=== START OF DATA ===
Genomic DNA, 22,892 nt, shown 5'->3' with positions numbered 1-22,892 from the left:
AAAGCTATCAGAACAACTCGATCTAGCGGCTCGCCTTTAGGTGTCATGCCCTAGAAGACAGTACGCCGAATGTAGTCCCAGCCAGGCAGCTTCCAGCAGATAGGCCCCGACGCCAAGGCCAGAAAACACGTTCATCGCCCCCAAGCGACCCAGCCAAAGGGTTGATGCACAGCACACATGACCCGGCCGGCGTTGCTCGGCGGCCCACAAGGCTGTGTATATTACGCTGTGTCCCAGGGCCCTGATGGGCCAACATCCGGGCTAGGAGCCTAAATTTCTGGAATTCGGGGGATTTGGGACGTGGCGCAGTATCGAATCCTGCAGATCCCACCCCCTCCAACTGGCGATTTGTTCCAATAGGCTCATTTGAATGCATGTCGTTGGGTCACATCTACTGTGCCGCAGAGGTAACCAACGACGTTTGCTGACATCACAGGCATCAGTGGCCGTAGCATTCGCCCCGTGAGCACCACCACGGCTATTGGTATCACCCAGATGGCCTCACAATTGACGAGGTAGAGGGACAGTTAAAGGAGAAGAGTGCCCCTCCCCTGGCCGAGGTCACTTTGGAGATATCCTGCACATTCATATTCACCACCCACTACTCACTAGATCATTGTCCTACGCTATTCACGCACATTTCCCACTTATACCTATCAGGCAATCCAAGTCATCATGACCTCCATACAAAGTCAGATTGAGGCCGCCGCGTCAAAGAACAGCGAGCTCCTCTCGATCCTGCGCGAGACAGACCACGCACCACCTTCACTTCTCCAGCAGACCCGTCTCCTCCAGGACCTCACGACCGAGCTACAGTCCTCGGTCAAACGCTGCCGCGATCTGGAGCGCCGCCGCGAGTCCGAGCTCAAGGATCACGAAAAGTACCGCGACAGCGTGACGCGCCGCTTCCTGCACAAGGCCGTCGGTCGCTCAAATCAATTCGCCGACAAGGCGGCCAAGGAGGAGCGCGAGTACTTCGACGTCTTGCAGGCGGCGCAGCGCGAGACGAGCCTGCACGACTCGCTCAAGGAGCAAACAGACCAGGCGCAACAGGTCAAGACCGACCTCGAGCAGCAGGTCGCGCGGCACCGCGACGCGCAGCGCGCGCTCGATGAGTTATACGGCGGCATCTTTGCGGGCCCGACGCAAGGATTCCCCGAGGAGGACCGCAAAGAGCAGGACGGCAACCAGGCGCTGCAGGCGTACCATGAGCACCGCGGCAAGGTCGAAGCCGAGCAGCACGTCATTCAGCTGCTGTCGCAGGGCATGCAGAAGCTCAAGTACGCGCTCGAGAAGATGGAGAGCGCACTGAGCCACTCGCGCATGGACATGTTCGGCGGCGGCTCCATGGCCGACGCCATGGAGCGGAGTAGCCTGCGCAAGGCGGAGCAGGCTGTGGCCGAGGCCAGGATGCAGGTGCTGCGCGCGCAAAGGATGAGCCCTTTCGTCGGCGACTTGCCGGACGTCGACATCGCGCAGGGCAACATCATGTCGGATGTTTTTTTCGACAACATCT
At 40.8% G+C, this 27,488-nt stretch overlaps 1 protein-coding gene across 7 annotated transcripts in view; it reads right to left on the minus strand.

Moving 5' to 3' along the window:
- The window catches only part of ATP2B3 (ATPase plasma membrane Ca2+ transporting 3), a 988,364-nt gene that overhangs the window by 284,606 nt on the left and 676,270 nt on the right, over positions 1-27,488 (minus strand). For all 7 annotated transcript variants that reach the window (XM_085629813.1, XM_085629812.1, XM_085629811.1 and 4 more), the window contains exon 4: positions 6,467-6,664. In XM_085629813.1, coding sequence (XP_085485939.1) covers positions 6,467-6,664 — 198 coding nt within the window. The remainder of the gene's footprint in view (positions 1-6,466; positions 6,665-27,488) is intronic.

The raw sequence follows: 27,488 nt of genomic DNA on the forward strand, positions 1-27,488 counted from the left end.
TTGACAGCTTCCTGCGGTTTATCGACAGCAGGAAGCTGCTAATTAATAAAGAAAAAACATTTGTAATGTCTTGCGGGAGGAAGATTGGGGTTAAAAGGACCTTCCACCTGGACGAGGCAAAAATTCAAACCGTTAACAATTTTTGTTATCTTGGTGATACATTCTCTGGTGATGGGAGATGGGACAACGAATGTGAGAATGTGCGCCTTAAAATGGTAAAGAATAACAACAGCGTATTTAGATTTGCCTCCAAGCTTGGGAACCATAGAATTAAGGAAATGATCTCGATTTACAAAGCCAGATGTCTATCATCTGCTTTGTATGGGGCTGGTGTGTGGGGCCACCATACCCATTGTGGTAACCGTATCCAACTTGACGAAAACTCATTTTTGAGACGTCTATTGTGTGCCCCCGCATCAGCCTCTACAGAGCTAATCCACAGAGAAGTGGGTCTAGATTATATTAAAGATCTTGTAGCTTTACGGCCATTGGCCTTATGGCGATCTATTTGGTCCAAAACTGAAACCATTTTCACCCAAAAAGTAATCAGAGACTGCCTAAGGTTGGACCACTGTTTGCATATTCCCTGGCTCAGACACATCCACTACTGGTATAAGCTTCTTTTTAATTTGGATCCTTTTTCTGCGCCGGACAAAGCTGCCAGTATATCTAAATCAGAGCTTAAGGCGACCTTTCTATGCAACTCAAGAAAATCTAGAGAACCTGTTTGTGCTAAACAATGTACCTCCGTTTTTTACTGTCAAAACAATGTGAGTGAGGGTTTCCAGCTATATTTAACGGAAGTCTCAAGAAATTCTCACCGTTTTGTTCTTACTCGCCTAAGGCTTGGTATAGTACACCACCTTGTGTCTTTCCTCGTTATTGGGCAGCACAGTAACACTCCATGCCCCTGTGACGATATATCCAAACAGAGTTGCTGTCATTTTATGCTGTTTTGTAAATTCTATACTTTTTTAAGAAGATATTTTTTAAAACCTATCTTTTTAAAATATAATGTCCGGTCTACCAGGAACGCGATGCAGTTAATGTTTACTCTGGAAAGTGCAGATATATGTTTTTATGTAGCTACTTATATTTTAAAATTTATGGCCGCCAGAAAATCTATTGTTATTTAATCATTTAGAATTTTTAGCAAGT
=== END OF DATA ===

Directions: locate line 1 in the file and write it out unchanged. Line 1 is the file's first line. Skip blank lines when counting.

Genomic DNA, 22,892 nt, shown 5'->3' with positions numbered 1-22,892 from the left: